A little ‘Panache’
WC?man stars in Iowa River Players production
ROWAN — It’s a question of who truly has “Panache” – or at least who has the pancakes.
The latest comedy coming out of the Iowa River Players Theater starts in an unlikely place, with the vanity license plate ‘PANACHE,’ and builds into a romantic comedy about the battle over the ownership of style, flair, dash, verve, zest, and PANACHE.
Mark Andrew, of Webster City, plays the lead role, a character named Harry.
“I actually for three years have had the license plate ‘PANACHE’,” Andrew explained. “My female counterpart wants to get that license plate for her husband, who she feels has the most panache.”
“And she has in her possession a license place which says PANCAKE,” show Director Luanne Krabbe said. “When she applied for PANACHE, they sent her PANCAKE. So she would do anything to get this license plate away from Harry.”
According to the play’s description playwright Don Gordon has invented a world for us where Kathleen Trafalgar, a fur-wearing, Perrier-drinking country club snob, initially can’t see why Harry Baldwin, an almost shaven, hard-napping, beer-can-throwing, handsome slob, would ever lay claim to the term.
Andrew is a veteran of perhaps 10 shows at Webster City Community Theater over the last 10 years, and is enjoying his first role in Rowan.
“It’s interesting how I was cast. I was just contacted by one of the physicians I used to work with, who was involved with the theater over there, who said, we happen to have an opening in this play, would you consider coming to do this role?” Andrew said.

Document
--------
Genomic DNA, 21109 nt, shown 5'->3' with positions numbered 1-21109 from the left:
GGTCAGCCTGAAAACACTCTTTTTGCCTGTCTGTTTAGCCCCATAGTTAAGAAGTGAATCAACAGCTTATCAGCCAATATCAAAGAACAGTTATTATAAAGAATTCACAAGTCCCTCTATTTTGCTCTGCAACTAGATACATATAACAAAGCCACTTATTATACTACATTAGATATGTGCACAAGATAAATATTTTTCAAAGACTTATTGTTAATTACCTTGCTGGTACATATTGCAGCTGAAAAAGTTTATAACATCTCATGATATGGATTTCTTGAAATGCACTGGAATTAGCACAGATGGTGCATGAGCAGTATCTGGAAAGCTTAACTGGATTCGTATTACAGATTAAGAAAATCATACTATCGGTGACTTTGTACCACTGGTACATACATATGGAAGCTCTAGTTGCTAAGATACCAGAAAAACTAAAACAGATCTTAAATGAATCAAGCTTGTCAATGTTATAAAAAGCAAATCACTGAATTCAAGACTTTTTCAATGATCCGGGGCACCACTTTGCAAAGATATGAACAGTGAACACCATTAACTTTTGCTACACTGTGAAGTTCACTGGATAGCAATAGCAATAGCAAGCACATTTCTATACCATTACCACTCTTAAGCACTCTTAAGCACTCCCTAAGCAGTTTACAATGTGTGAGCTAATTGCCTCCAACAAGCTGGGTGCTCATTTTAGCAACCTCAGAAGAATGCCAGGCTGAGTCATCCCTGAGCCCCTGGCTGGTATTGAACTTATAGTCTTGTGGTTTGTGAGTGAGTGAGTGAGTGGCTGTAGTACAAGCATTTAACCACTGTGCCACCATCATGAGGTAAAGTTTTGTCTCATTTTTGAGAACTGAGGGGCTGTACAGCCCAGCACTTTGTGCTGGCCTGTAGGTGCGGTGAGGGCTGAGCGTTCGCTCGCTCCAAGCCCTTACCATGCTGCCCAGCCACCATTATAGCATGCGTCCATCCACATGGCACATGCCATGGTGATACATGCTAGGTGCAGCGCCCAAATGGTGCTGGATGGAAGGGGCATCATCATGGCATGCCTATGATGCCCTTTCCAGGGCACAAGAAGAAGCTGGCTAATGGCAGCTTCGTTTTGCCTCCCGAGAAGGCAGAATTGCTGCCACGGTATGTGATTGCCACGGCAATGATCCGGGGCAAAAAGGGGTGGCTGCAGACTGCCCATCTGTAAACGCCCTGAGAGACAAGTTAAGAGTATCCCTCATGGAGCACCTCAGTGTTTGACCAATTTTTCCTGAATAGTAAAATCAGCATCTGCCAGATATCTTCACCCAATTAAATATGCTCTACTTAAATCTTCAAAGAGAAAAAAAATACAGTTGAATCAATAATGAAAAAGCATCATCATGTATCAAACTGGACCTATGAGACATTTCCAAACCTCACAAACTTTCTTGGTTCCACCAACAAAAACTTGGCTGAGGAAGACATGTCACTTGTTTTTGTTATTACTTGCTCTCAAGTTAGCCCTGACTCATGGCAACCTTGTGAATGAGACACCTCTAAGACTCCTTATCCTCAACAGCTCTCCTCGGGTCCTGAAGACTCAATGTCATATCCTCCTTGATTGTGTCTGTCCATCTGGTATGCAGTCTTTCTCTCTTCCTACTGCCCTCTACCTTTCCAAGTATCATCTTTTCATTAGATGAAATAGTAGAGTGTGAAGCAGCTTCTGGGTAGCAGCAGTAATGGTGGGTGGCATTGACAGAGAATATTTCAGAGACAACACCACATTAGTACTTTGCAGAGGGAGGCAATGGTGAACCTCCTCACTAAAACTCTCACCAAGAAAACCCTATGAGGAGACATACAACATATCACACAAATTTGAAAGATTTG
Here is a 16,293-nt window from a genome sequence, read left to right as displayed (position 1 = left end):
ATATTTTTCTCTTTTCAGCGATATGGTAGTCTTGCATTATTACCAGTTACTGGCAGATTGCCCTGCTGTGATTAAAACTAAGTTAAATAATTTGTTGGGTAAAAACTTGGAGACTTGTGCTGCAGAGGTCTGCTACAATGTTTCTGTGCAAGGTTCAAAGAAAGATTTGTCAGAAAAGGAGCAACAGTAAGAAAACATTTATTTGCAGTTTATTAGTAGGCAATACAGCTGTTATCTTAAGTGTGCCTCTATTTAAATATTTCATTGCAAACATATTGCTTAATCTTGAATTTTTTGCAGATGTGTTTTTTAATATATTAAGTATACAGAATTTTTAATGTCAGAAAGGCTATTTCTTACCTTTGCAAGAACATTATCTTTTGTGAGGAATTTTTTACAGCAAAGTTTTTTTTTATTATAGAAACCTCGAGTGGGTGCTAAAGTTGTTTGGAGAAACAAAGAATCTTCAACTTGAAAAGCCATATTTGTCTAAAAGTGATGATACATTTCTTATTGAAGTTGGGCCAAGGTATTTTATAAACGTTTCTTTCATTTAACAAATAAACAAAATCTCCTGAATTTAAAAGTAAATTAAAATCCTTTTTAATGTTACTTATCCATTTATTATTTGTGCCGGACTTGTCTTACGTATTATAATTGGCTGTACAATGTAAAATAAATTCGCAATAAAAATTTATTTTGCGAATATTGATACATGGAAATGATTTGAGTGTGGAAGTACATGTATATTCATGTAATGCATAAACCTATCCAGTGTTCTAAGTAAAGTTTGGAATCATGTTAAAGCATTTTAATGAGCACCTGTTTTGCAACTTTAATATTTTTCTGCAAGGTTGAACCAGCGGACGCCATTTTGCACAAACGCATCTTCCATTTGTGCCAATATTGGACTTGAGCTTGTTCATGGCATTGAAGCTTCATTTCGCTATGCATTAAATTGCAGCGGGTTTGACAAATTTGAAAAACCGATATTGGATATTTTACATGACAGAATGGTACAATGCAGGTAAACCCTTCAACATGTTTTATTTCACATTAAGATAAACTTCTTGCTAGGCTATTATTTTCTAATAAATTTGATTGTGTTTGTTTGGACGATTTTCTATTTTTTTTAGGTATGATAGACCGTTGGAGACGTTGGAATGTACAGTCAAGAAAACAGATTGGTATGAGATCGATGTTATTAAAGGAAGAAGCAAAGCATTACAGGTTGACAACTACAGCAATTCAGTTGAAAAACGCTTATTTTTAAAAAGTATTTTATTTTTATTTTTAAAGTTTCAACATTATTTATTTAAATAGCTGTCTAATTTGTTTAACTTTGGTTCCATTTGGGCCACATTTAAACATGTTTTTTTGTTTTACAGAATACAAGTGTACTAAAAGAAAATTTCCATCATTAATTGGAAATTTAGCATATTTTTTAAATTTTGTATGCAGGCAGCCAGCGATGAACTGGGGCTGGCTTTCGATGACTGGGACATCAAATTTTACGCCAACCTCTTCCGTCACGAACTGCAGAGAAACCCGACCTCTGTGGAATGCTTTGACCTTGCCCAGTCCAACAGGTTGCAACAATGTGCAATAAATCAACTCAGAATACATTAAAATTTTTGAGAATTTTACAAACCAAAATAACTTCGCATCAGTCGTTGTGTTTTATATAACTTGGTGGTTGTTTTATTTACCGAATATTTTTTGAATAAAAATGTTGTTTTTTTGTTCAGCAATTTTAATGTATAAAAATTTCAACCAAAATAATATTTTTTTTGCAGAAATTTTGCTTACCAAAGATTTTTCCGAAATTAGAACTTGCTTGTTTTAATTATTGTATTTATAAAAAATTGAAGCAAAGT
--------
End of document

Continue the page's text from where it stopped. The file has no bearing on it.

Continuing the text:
He didn’t know until he walked in the door, and met some of the people, that he’d be auditioning for the main part.
Krabbe is happy to have him.
“He’s a retired surgeon, and he has a great baritone voice, very tall and handsome,” she said. “Perfect leading man.”
Sonia Vinsand, Dows, plays the leading woman, and the play shows how the relationship between the two develops, Andrew said.
Through one of Harry’s card-playing buddies and two “ghosts” who look back on his past, the story explores how he ended up laying claim to the PANACHE license plate.
Steve Froelich from Belmond plays Harry’s poker buddy, while Brittany Louks, Clarion, and Andreas Smith, Belmond, are the ghosts.
“They’re not only ghosts, they’re also figments of a dream and shadows. They’re multipurpose,” Krabbe said.
The play was sent to her by the playwright.
“It was sent to me by Don Gordon, who wrote it,” Krabbe said. “He lives in California. When I read it I thought it was very clever, and touching and fun.”
The play will be presented at 7:30 p.m. Friday, a matinee at 2 p.m. Saturday, and Sunday evening at 7:30.